In fact, if the arena were to be fixated to the south, that practice space could be configured to serve multiple sports as a premium practice facility, not unlike Wright State’s Setzer Pavilion, which was cited by a recruit the other day as a reason he picked the Raiders.  Move the wall west onto the unused lawn and the Klotsche Center can house a men’s basketball practice facility separate from other sports, something that coaches have had to compete with when bringing recruits on campus.  In essence, you kill two birds with one stone and still leave enough space for all the sports and intramurals to have fun.

Also, by keeping the arena attached to the Klotsche Center, you keep the men’s basketball program attached to athletics.  Were the arena to be built on the CSM land, the coaches would need to move their offices with the arena, where they would be separated from the people they need to work with every day.  It doesn’t do any athletics administrators any good if they need to reach Chip MacKenzie and he’s a block and a half away.

Another reason for the Klotsche space is parking.  While the CSM garage fits more cars than the Klotsche Center, having the arena on the Norris space makes it only a short walk from either north exit for the Union parking lot, which would add to that number.  This is also an argument for those idiots who bring up that parking was hard when we played in the Klotsche Center before, yet forget that 700 spaces are now in the building that didn’t exist before.

The Pavilion includes about 700 parking spaces.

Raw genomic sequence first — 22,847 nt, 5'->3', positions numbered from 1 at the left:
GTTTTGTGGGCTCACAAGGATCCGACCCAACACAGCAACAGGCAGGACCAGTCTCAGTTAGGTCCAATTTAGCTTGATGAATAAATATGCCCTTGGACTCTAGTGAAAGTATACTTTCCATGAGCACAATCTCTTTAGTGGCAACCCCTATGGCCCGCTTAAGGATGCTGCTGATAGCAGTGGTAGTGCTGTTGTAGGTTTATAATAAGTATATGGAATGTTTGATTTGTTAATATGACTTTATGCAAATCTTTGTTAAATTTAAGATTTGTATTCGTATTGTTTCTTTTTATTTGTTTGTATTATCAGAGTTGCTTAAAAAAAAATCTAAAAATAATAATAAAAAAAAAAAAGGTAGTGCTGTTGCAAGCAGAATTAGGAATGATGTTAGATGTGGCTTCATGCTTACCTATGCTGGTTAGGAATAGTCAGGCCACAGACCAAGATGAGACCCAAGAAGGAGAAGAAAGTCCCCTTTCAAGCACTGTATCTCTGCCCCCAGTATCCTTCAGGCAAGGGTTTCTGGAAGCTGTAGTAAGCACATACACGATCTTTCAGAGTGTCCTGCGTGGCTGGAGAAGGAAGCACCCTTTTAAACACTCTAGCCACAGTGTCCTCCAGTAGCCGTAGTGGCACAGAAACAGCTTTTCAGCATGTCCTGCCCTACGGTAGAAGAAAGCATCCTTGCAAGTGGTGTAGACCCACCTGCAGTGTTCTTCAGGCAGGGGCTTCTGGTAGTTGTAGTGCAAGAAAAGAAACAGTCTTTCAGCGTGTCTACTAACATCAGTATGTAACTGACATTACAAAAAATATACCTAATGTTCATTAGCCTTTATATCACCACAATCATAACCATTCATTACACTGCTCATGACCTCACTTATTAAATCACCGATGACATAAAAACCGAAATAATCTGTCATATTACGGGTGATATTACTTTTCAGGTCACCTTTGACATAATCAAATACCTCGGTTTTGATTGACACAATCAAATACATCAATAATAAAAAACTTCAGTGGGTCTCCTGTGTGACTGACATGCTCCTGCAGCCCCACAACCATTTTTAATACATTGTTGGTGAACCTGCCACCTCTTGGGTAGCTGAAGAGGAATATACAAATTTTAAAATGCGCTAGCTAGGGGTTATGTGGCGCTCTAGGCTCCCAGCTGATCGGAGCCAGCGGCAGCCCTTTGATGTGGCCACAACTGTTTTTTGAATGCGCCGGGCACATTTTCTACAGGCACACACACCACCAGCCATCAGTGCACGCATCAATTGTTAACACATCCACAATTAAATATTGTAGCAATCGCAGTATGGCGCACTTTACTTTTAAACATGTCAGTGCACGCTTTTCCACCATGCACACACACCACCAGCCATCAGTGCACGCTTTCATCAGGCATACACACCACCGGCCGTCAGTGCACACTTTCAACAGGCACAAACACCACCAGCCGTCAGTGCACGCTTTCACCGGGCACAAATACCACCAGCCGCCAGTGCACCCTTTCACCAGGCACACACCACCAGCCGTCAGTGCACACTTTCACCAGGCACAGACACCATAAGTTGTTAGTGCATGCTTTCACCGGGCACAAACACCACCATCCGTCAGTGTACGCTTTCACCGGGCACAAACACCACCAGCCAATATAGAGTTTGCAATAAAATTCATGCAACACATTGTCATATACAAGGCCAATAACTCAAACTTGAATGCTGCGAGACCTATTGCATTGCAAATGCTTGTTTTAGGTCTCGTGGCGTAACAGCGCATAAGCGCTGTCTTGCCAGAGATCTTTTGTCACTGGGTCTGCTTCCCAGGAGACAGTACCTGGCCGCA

There is another thing I want to bring up with the Klotsche Center space that will appease the neighbors.  Okay, maybe that won’t actually happen…like the neighbors will be appeased by anything that brings thousands of sports fans to campus.  The idea is this; face the arena towards the rest of campus.  Direct all of the foot traffic into the arena’s entrance to the campus.  When you’re approaching the current Klotsche Center, it’s coming from Downer Avenue, where it’s the neighborhood.  Plant the main arena entrance on campus, and it will become a part of campus much like having the arena on the corner of Maryland and Hartford would do.

One more thing, and then I’m going to have to get going; the campus could really use a pedestrian street, as many campuses do.  Once UWM takes control of the hospital, moves should be made to cut all through traffic on Hartford Avenue between Cramer and Downer.  If that’s too much, then make it Maryland and Downer or the west library driveway and Downer.  But by doing so, you can really create a space that didn’t exist before, because cars get in the way and people can’t use the space.  By creating a pedestrian walkway, you create more of a campus feel.  Just as you would by bringing men’s basketball on campus in the first place.

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3 Responses

  1. I vote Columbia-St. Mary’s

  2. What about a facility for the baseball team? If you didn’t know we have the only division one program in the state. For the basketball program remodel the current Klotsche center. Why cater only to the basketball program? What happened with the talk about a UWM football team? How about our track teams? Don’t they deserve better? Doesn’t our diving team compete at the Y? To spend this much money without thinking about the entire athletic program would be premature.

  3. Can’t put baseball on-campus. You can’t risk fouls and homers causing possibly significant damage to facilities.